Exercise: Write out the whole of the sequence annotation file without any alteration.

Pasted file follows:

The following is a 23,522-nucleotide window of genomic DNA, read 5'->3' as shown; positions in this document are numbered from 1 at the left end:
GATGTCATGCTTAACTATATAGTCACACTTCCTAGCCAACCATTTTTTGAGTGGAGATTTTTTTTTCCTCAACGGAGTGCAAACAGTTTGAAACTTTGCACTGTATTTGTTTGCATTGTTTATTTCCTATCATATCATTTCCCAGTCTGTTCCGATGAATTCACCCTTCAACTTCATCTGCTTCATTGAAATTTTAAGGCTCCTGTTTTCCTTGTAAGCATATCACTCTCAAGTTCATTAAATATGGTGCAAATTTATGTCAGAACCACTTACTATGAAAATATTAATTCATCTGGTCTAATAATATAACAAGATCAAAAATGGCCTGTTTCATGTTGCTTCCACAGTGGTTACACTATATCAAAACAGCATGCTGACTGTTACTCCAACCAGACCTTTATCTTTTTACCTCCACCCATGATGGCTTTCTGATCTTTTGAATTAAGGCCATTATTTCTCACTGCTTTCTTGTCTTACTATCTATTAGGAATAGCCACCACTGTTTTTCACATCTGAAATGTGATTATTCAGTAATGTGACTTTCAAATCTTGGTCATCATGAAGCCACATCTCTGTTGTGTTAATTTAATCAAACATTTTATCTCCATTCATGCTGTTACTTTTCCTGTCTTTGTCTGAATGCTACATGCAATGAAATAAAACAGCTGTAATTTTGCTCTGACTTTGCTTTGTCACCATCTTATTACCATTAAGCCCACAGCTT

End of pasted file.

The following is a 23,522-nucleotide window of genomic DNA, read 5'->3' as shown; positions in this document are numbered from 1 at the left end:
GATGTCATGCTTAACTATATAGTCACACTTCCTAGCCAACCATTTTTTGAGTGGAGATTTTTTTTTCCTCAACGGAGTGCAAACAGTTTGAAACTTTGCACTGTATTTGTTTGCATTGTTTATTTCCTATCATATCATTTCCCAGTCTGTTCCGATGAATTCACCCTTCAACTTCATCTGCTTCATTGAAATTTTAAGGCTCCTGTTTTCCTTGTAAGCATATCACTCTCAAGTTCATTAAATATGGTGCAAATTTATGTCAGAACCACTTACTATGAAAATATTAATTCATCTGGTCTAATAATATAACAAGATCAAAAATGGCCTGTTTCATGTTGCTTCCACAGTGGTTACACTATATCAAAACAGCATGCTGACTGTTACTCCAACCAGACCTTTATCTTTTTACCTCCACCCATGATGGCTTTCTGATCTTTTGAATTAAGGCCATTATTTCTCACTGCTTTCTTGTCTTACTATCTATTAGGAATAGCCACCACTGTTTTTCACATCTGAAATGTGATTATTCAGTAATGTGACTTTCAAATCTTGGTCATCATGAAGCCACATCTCTGTTGTGTTAATTTAATCAAACATTTTATCTCCATTCATGCTGTTACTTTTCCTGTCTTTGTCTGAATGCTACATGCAATGAAATAAAACAGCTGTAATTTTGCTCTGACTTTGCTTTGTCACCATCTTATTACCATTAAGCCCACAGCTT